Did you know that using your MTC Federal debit or credit card with digital wallet is safer than using the actual plastic card. Why? Digital wallets use a technology called tokenization. Tokenization completely removes the card data and replaces it with a unique “token” comprised of random letters & numbers. Each time you perform a card transaction, the merchant only has access to the token to gain authorization, while your sensitive card data such as account number and expiration date are stored safely at a highly secure offsite location. If a merchant experiences a data breach, your account number will not be affected, as it was never used in the original transaction.
While some phones have their digital wallet app’s pre-installed, it may be necessary to download the app from the applicable app store. Access to digital wallet phone FAQ’s can be found using the links below and can answer questions regarding the type of digital wallet app available to a phone and download instructions for the app:
REMEMBER: Never give out the passwords to your digital wallet apps, and pay attention to your surroundings when you enter your PIN. If you notice suspicious transactions on your account, change your passwords and contact the credit union immediately.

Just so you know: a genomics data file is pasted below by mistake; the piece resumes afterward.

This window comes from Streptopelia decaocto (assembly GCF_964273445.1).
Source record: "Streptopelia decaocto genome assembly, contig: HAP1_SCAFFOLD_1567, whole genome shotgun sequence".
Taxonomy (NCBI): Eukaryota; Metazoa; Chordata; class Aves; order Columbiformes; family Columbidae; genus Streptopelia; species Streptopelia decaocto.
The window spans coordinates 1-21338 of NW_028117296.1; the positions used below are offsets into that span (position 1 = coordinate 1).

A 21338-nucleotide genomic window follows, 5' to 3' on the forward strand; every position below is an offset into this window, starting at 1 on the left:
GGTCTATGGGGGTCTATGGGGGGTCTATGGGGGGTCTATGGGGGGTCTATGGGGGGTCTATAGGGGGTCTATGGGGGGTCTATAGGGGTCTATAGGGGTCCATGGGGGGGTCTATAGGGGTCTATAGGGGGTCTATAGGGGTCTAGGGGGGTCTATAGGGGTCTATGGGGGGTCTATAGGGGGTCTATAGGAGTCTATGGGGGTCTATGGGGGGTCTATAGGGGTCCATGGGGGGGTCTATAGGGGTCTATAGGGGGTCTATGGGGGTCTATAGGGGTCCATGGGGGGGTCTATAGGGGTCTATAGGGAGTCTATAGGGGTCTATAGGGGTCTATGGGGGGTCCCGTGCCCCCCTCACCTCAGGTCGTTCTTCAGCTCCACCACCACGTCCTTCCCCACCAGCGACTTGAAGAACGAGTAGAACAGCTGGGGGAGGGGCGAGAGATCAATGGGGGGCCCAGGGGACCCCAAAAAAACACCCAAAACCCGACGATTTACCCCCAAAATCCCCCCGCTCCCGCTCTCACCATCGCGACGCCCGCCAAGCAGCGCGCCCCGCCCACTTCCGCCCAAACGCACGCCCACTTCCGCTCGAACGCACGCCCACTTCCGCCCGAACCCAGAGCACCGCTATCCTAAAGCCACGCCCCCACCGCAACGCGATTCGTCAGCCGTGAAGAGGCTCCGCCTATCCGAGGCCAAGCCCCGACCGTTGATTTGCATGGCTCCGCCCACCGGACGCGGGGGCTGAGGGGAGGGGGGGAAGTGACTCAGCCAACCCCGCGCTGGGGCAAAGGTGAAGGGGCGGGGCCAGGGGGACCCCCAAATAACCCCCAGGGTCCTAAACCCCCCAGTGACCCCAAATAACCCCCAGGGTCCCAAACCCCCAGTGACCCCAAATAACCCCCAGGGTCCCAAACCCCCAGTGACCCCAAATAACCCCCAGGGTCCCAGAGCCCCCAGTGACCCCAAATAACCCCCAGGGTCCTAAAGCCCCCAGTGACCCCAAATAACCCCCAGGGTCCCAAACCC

Have additional questions about digital wallets?Contact Us
What is tokenization?
In general, to “tokenize” something means to turn it into something else. This new thing represents the original thing, but is unrecognizable or unusable outside of a certain context.
Think about when you go to a fair and purchase tokens to play the games. The token represents your money. You can use the tokens for corn hole, ski ball or perhaps buy a funnel cake, but you can’t use them once you leave the fair. The tokens have no value outside of that specific event.
How does tokenization work when it comes to my card?
When used in card transactions, tokens are created to replace your card number. The token in this case would be a string of seemingly nonsensical letters and numbers, which represent your 16-digit account number. The token, rather than your actual card number, would be used to complete the purchases you’re making with your card.
This improves payment security immensely. In a typical card transaction, there are lots of opportunities for your account number to be exposed – one nefarious worker at the point of sale could see your card number, memorize it, then use it to go on a shopping spree. Likewise, a hacker could skim your data at some point while it’s being processed, then sell it on an underground market.
But if a token – rather than your account number – is passing through all the systems involved in authorizing your transaction, your payment information stays safe. The token can only be “unlocked” when it has reached its final destination, the payment processor. Until then, it’s meaningless to anyone who might encounter it.